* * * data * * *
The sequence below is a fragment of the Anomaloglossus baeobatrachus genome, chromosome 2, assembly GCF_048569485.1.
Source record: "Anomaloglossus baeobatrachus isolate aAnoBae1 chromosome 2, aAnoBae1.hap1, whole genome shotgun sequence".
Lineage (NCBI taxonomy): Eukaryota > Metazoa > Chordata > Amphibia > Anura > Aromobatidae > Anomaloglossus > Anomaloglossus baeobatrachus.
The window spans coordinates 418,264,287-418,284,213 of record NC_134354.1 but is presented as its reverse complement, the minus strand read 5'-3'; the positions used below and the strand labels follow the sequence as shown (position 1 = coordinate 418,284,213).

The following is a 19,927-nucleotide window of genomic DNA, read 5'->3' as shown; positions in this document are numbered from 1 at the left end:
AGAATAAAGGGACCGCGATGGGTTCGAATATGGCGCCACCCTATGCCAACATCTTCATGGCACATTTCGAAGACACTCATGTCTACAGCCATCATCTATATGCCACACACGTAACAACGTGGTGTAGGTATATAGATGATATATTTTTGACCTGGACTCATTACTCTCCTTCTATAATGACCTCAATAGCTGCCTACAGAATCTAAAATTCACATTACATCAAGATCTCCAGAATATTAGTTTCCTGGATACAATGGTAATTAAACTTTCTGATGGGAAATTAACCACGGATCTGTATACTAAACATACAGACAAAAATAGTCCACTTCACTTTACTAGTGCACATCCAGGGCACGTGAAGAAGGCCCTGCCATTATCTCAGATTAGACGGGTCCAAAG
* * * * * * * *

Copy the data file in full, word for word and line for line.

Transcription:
The sequence below is a fragment of the Anomaloglossus baeobatrachus genome, chromosome 2, assembly GCF_048569485.1.
Source record: "Anomaloglossus baeobatrachus isolate aAnoBae1 chromosome 2, aAnoBae1.hap1, whole genome shotgun sequence".
Lineage (NCBI taxonomy): Eukaryota > Metazoa > Chordata > Amphibia > Anura > Aromobatidae > Anomaloglossus > Anomaloglossus baeobatrachus.
The window spans coordinates 418,264,287-418,284,213 of record NC_134354.1 but is presented as its reverse complement, the minus strand read 5'-3'; the positions used below and the strand labels follow the sequence as shown (position 1 = coordinate 418,284,213).

The following is a 19,927-nucleotide window of genomic DNA, read 5'->3' as shown; positions in this document are numbered from 1 at the left end:
AGAATAAAGGGACCGCGATGGGTTCGAATATGGCGCCACCCTATGCCAACATCTTCATGGCACATTTCGAAGACACTCATGTCTACAGCCATCATCTATATGCCACACACGTAACAACGTGGTGTAGGTATATAGATGATATATTTTTGACCTGGACTCATTACTCTCCTTCTATAATGACCTCAATAGCTGCCTACAGAATCTAAAATTCACATTACATCAAGATCTCCAGAATATTAGTTTCCTGGATACAATGGTAATTAAACTTTCTGATGGGAAATTAACCACGGATCTGTATACTAAACATACAGACAAAAATAGTCCACTTCACTTTACTAGTGCACATCCAGGGCACGTGAAGAAGGCCCTGCCATTATCTCAGATTAGACGGGTCCAAAG